Kingdom of Priests

Kingdom of Priests


It Is Rashi Speaking

posted by David Klinghoffer

Today is the Yahrtzeit (death anniversary) of Rashi, whose massive commentary on most of the Hebrew Bible and Talmud defines much of the meaning of those documents not only for Jews but for Christians too. I’ve been reading Elie Wiesel’s sweet new little biography of him for the Jewish Encounters series (published by Nextbook and Schocken). Rashi died in 1105, leaving incomplete several Talmudic tractates. Something I found oddly haunting was the way his disciples took over the work from him, with one writing, immediately following Rashi’s last comment in tractate Makot

Our Teacher who lived and worked, pure in body and soul, ended his task here. From now on, it is Rabbi Yehuda bar Nathan who is speaking.

“Who is speaking.” It’s a little eerie to be reminded that when we read rabbinic works, the rabbis of old are themselves speaking to us. The significance of this is twofold. First, it recalls the fact — at least, the assumption made by Jewish tradition — that there is a lineage of ideas here, a chain of teachers, each speaking to his students, going all the way back to Moses.
Second, a sage’s work is really his voice. It crystallizes his “take” on Biblical tradition. Wiesel points out something you may forget in studying Rashi. In explaining the Torah in particular, the great sage was choosing from countless rabbinic traditions that form a river of explanation. The river stays within its banks — it is coherent — but it’s also diverse. The rabbis in the Talmud and Midrash said many different things, many of them contradictory of each other.
Rashi came along and selected those individual traditions, those inherited teachings, that he then enshrined in his commentary. His selection wasn’t random or arbitrary. It reflected a picture of the world that he wished to convey. As an example, Wiesel mentions Rashi’s treatment of Esau as the embodiment of Christianity. There are other valid “takes” on the subject matter, like that of Rav Hirsch.


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Turmarion

posted July 21, 2009 at 10:25 pm


If there are various valid “takes” on issues in interpretation of the Tanakh, why do you insist that theistic evolution is not one such valid “take”? Plenty of rabbis seem to think it is.



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Daniel Mann

posted July 25, 2009 at 9:29 pm


Turmarion,
Here’s the problem with theistic evolution. It doesn’t simply contradict a handful of texts, but rather the entire texture of biblical revelation which holds that God made everything “good” and we screwed it all up. According to the theology of evolution, God had made things very bloody, messy, and littered with death from the beginning, and we just followed the pattern of the survival-of-the-fittest, His very template.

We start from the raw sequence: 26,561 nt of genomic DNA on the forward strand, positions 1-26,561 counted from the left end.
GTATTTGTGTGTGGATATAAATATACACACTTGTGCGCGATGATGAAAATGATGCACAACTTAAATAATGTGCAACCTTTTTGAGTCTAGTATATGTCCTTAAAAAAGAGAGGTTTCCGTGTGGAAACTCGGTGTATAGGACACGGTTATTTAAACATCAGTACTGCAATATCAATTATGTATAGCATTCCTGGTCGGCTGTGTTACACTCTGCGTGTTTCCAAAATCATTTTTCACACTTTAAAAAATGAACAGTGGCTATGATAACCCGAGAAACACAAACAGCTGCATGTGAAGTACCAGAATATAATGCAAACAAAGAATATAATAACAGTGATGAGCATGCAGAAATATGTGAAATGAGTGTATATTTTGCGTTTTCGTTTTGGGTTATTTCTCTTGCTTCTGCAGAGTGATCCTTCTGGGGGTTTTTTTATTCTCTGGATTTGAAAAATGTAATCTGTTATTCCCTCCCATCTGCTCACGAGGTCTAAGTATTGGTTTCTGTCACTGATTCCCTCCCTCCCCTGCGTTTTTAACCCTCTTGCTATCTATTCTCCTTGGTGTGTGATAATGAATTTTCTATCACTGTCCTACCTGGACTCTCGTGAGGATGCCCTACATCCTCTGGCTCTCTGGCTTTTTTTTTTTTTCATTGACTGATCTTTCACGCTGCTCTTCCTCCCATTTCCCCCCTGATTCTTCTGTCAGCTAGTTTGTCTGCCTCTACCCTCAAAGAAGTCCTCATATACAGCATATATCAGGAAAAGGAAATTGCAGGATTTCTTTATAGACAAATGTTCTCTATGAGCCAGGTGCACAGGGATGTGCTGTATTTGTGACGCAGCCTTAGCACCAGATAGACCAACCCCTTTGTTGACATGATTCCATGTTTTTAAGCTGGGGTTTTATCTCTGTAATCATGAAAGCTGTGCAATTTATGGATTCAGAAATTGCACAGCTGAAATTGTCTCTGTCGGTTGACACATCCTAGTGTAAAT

Consequently, who can blame Cain for killing his brother. Evidently, Abel with a naive jerk whose his death promoted a fitter human race.



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Gabriel Hanna

posted July 25, 2009 at 10:42 pm


According to the theology of evolution, God had made things very bloody, messy, and littered with death from the beginning, and we just followed the pattern of the survival-of-the-fittest, His very template.
Consequently, who can blame Cain for killing his brother. Evidently, Abel with a naive jerk whose his death promoted a fitter human race.

You meant to say “according to a theory of evolution I just made up, and moral judgments that I illegitimately claimed are derived from a descriptive theory.”
If God wants to make a stone roll downhill, does He need a miracle? Is God UNABLE to work through the laws of nature? That’s a curious theology.
If you actually knew anything about evolutionary biology, you would know that Cain’s murder of Abel decreases Cain’s fitness because his brother shares half his genes. You would also know that the theory says nothing about whether or not that it is a MORAL thing to do, because scientific theories are not concerned with the world as it ought to be, but the world as it is.
Relativity and quantum mechanics allow us to build nuclear bombs.
Newtonian mechanics allows us to build warplanes and artillery.
If evolution is evil, science is evil.



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